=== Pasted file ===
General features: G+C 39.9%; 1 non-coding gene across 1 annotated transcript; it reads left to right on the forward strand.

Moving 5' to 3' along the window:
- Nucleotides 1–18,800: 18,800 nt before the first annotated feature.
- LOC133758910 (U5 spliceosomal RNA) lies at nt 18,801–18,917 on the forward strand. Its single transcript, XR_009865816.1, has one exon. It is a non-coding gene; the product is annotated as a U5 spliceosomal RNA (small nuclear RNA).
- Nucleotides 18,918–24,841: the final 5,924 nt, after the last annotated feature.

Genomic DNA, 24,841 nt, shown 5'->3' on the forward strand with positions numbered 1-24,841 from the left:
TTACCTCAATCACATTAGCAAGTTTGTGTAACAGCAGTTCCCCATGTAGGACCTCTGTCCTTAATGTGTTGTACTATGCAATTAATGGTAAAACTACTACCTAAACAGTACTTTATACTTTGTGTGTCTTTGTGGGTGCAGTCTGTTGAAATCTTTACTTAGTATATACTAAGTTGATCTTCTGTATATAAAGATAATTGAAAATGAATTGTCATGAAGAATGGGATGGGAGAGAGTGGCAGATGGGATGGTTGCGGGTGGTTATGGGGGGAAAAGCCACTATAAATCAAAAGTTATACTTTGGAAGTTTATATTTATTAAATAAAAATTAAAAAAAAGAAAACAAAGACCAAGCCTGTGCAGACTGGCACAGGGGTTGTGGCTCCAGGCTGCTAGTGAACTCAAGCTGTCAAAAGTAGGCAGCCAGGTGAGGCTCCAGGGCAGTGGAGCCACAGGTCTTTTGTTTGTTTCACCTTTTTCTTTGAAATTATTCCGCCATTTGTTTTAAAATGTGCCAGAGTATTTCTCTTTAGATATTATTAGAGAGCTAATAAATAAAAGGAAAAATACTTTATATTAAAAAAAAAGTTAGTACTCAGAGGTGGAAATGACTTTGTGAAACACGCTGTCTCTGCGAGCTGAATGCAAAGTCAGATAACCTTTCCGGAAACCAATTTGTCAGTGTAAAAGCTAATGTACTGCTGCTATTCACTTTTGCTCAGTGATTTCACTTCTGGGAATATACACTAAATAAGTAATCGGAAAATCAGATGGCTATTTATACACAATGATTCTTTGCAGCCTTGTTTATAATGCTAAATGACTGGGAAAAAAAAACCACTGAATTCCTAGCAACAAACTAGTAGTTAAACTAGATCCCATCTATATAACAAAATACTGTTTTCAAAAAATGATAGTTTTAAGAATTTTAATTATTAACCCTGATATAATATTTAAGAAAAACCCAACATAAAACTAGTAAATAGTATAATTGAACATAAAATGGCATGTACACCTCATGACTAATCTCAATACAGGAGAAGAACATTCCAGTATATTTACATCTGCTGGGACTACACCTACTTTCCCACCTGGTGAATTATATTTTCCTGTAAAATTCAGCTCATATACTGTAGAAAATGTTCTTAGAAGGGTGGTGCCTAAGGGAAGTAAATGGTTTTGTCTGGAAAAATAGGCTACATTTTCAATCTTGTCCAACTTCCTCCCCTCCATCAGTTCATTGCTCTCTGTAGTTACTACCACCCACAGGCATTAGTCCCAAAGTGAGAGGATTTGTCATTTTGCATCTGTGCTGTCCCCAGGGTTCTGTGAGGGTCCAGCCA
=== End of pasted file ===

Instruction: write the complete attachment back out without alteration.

General features: G+C 39.9%; 1 non-coding gene across 1 annotated transcript; it reads left to right on the forward strand.

Moving 5' to 3' along the window:
- Nucleotides 1–18,800: 18,800 nt before the first annotated feature.
- LOC133758910 (U5 spliceosomal RNA) lies at nt 18,801–18,917 on the forward strand. Its single transcript, XR_009865816.1, has one exon. It is a non-coding gene; the product is annotated as a U5 spliceosomal RNA (small nuclear RNA).
- Nucleotides 18,918–24,841: the final 5,924 nt, after the last annotated feature.

Genomic DNA, 24,841 nt, shown 5'->3' on the forward strand with positions numbered 1-24,841 from the left:
TTACCTCAATCACATTAGCAAGTTTGTGTAACAGCAGTTCCCCATGTAGGACCTCTGTCCTTAATGTGTTGTACTATGCAATTAATGGTAAAACTACTACCTAAACAGTACTTTATACTTTGTGTGTCTTTGTGGGTGCAGTCTGTTGAAATCTTTACTTAGTATATACTAAGTTGATCTTCTGTATATAAAGATAATTGAAAATGAATTGTCATGAAGAATGGGATGGGAGAGAGTGGCAGATGGGATGGTTGCGGGTGGTTATGGGGGGAAAAGCCACTATAAATCAAAAGTTATACTTTGGAAGTTTATATTTATTAAATAAAAATTAAAAAAAAGAAAACAAAGACCAAGCCTGTGCAGACTGGCACAGGGGTTGTGGCTCCAGGCTGCTAGTGAACTCAAGCTGTCAAAAGTAGGCAGCCAGGTGAGGCTCCAGGGCAGTGGAGCCACAGGTCTTTTGTTTGTTTCACCTTTTTCTTTGAAATTATTCCGCCATTTGTTTTAAAATGTGCCAGAGTATTTCTCTTTAGATATTATTAGAGAGCTAATAAATAAAAGGAAAAATACTTTATATTAAAAAAAAAGTTAGTACTCAGAGGTGGAAATGACTTTGTGAAACACGCTGTCTCTGCGAGCTGAATGCAAAGTCAGATAACCTTTCCGGAAACCAATTTGTCAGTGTAAAAGCTAATGTACTGCTGCTATTCACTTTTGCTCAGTGATTTCACTTCTGGGAATATACACTAAATAAGTAATCGGAAAATCAGATGGCTATTTATACACAATGATTCTTTGCAGCCTTGTTTATAATGCTAAATGACTGGGAAAAAAAAACCACTGAATTCCTAGCAACAAACTAGTAGTTAAACTAGATCCCATCTATATAACAAAATACTGTTTTCAAAAAATGATAGTTTTAAGAATTTTAATTATTAACCCTGATATAATATTTAAGAAAAACCCAACATAAAACTAGTAAATAGTATAATTGAACATAAAATGGCATGTACACCTCATGACTAATCTCAATACAGGAGAAGAACATTCCAGTATATTTACATCTGCTGGGACTACACCTACTTTCCCACCTGGTGAATTATATTTTCCTGTAAAATTCAGCTCATATACTGTAGAAAATGTTCTTAGAAGGGTGGTGCCTAAGGGAAGTAAATGGTTTTGTCTGGAAAAATAGGCTACATTTTCAATCTTGTCCAACTTCCTCCCCTCCATCAGTTCATTGCTCTCTGTAGTTACTACCACCCACAGGCATTAGTCCCAAAGTGAGAGGATTTGTCATTTTGCATCTGTGCTGTCCCCAGGGTTCTGTGAGGGTCCAGCCA